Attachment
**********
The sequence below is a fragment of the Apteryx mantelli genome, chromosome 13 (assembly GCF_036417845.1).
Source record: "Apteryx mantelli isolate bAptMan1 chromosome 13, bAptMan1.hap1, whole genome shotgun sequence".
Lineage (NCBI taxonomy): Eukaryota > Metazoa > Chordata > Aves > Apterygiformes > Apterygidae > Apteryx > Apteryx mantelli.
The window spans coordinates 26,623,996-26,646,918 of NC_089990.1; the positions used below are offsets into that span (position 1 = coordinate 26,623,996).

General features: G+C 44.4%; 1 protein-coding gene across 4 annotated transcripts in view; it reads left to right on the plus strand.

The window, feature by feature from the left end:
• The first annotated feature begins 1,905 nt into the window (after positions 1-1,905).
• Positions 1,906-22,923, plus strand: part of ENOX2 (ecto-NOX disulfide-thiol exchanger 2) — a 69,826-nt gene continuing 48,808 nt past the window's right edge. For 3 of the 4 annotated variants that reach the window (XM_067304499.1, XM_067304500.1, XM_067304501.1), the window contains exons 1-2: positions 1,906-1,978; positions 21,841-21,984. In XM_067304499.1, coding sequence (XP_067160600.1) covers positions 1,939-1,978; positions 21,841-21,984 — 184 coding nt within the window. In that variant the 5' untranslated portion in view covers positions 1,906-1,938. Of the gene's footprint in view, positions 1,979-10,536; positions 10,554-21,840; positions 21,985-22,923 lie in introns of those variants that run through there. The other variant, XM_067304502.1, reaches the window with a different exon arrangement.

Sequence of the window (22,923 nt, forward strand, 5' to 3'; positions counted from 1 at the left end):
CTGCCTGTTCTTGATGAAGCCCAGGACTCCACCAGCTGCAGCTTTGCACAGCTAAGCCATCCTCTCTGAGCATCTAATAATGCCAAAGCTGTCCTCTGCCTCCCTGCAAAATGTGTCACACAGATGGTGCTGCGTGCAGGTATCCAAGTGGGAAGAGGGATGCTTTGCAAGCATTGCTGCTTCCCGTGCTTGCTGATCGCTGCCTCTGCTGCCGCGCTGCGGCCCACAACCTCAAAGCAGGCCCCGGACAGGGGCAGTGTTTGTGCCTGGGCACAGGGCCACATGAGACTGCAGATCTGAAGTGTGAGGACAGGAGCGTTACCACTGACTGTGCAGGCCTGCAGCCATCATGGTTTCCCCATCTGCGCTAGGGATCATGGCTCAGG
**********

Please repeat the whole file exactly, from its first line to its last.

The sequence below is a fragment of the Apteryx mantelli genome, chromosome 13 (assembly GCF_036417845.1).
Source record: "Apteryx mantelli isolate bAptMan1 chromosome 13, bAptMan1.hap1, whole genome shotgun sequence".
Lineage (NCBI taxonomy): Eukaryota > Metazoa > Chordata > Aves > Apterygiformes > Apterygidae > Apteryx > Apteryx mantelli.
The window spans coordinates 26,623,996-26,646,918 of NC_089990.1; the positions used below are offsets into that span (position 1 = coordinate 26,623,996).

General features: G+C 44.4%; 1 protein-coding gene across 4 annotated transcripts in view; it reads left to right on the plus strand.

The window, feature by feature from the left end:
• The first annotated feature begins 1,905 nt into the window (after positions 1-1,905).
• Positions 1,906-22,923, plus strand: part of ENOX2 (ecto-NOX disulfide-thiol exchanger 2) — a 69,826-nt gene continuing 48,808 nt past the window's right edge. For 3 of the 4 annotated variants that reach the window (XM_067304499.1, XM_067304500.1, XM_067304501.1), the window contains exons 1-2: positions 1,906-1,978; positions 21,841-21,984. In XM_067304499.1, coding sequence (XP_067160600.1) covers positions 1,939-1,978; positions 21,841-21,984 — 184 coding nt within the window. In that variant the 5' untranslated portion in view covers positions 1,906-1,938. Of the gene's footprint in view, positions 1,979-10,536; positions 10,554-21,840; positions 21,985-22,923 lie in introns of those variants that run through there. The other variant, XM_067304502.1, reaches the window with a different exon arrangement.

Sequence of the window (22,923 nt, forward strand, 5' to 3'; positions counted from 1 at the left end):
CTGCCTGTTCTTGATGAAGCCCAGGACTCCACCAGCTGCAGCTTTGCACAGCTAAGCCATCCTCTCTGAGCATCTAATAATGCCAAAGCTGTCCTCTGCCTCCCTGCAAAATGTGTCACACAGATGGTGCTGCGTGCAGGTATCCAAGTGGGAAGAGGGATGCTTTGCAAGCATTGCTGCTTCCCGTGCTTGCTGATCGCTGCCTCTGCTGCCGCGCTGCGGCCCACAACCTCAAAGCAGGCCCCGGACAGGGGCAGTGTTTGTGCCTGGGCACAGGGCCACATGAGACTGCAGATCTGAAGTGTGAGGACAGGAGCGTTACCACTGACTGTGCAGGCCTGCAGCCATCATGGTTTCCCCATCTGCGCTAGGGATCATGGCTCAGG